Last month, Time Magazine had a cover story “It’s Time to Pay College Athletes” arguing for compensating football and basketball players. The cover featured Johnny “Football” Manziel in his best Heisman pose leveraging the recent controversy over allegations Johnny Football was paid for his signature. The looming possibility of NCAA violations brought many to ask the question: why shouldn’t he get paid for it? Celebrities, professional athletes, etc. are allowed to get paid for their signatures. Moreover, the article went on to expound the injustice of big-name schools that make millions from college sports exploiting their unpaid athletes by not sharing the profit with them. On its surface, it seems like a fair question. However, instead of paying scholarship-receiving student-athletes an actual income, perhaps we should look at the structure of school athletic programs and consider the role they play in their respective institutions overall.
College football and basketball have become major commercial sports. The past decade has seen a stark increase in prime-time network coverage, cable coverage, sales of replica jerseys, ticket prices, and overall enthusiasm from the commercial sports world. With these changes it only seems fair the players – the people out there making the event happen – should be compensated for their efforts, right? Well, they are compensated, and handsomely at that. A 4-year scholarship that includes room & board could be worth well over $100,000 in some cases. John Van Riper of Forbes Magazine makes the argument “Recruits jump on the offer of tuition, room and board without hesitation. And let’s not call them exploited – they aren’t. Slaves were exploited. A scholarship athlete at a university can leave anytime he wants to, free to become a tuition-paying student like anyone else.” Then there’s the education itself. I doubt there are many people in the world that would scoff at a free college education in exchange for playing a game (that they typically love to play) for free.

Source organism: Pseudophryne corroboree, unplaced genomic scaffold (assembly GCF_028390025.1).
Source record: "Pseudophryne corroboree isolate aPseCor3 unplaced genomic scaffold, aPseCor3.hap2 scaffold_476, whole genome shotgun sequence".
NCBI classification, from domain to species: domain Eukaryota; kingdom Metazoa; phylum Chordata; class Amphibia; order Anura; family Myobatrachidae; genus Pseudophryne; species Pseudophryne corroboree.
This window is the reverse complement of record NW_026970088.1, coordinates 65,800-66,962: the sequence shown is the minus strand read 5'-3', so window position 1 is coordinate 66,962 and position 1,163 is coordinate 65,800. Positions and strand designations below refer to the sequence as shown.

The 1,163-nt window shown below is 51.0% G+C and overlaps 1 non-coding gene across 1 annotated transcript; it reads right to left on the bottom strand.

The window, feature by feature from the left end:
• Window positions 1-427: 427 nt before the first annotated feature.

Speaking of schools making money on sports, how exactly does that work? Revenue-generating sports like football and basketball earn money that can go to non-revenue sports, such as volleyball, track & field, fencing, etc. This is what allows schools to offer scholarships to students that aren’t football, basketball, baseball or hockey players. It is what allows schools to have diverse athletics, rather than simply allowing revenue-generating sports to cannibalize the athletics department. As John Meyer of The Denver Post puts it, “If football runs a profit, that profit pays for track and volleyball and soccer. CU [Colorado University] has excellent teams in skiing and cross-country that have won multiple national championships, and they don’t even charge admission at their meets. If football players are being exploited, their labors are making it possible for fellow “student-athletes” to compete and get an education.” Perhaps more importantly, revenue generated from commercialized collegiate sports bring in funds that can go to the school itself – improving facilities, increasing funding for arts, and paying competitive salaries to raise the quality of the faculty. This, in theory, will help any school fulfill its mission: to educate students to become productive individuals capable of critical thinking and informed decision making.
And after all, that is why college football, basketball, etc. players are called ‘student-athletes.’ Notice the ‘student’ comes before the athlete? And yes, I know as you’re reading you might be laughing at “student-athlete” considering the fact that many college basketball and football players don’t take their studies seriously. But, there are many that do. According to NCAA’s estimated probabilities, only 1.2% of male college basketball players go pro, 1.7% for football, and 0.9% for female basketball players. In fact, the only sport over 2% is baseball at 11.6%. That means that for the vast majority of student athletes the “student” part is a real reason for playing the sport. This raises some serious questions on how compensation for student-athletes would work in the first place. Would only the 3-4% of athletes in serious contention for a pro career get paid? Would it be a performance-based, contract incentive like professional sports? Or would students receive payment at the end of the sports schedule based on their contributions? How does one really calculate that value since anyone that knows sports understands the relationship between the “intangibles” and the hard stats?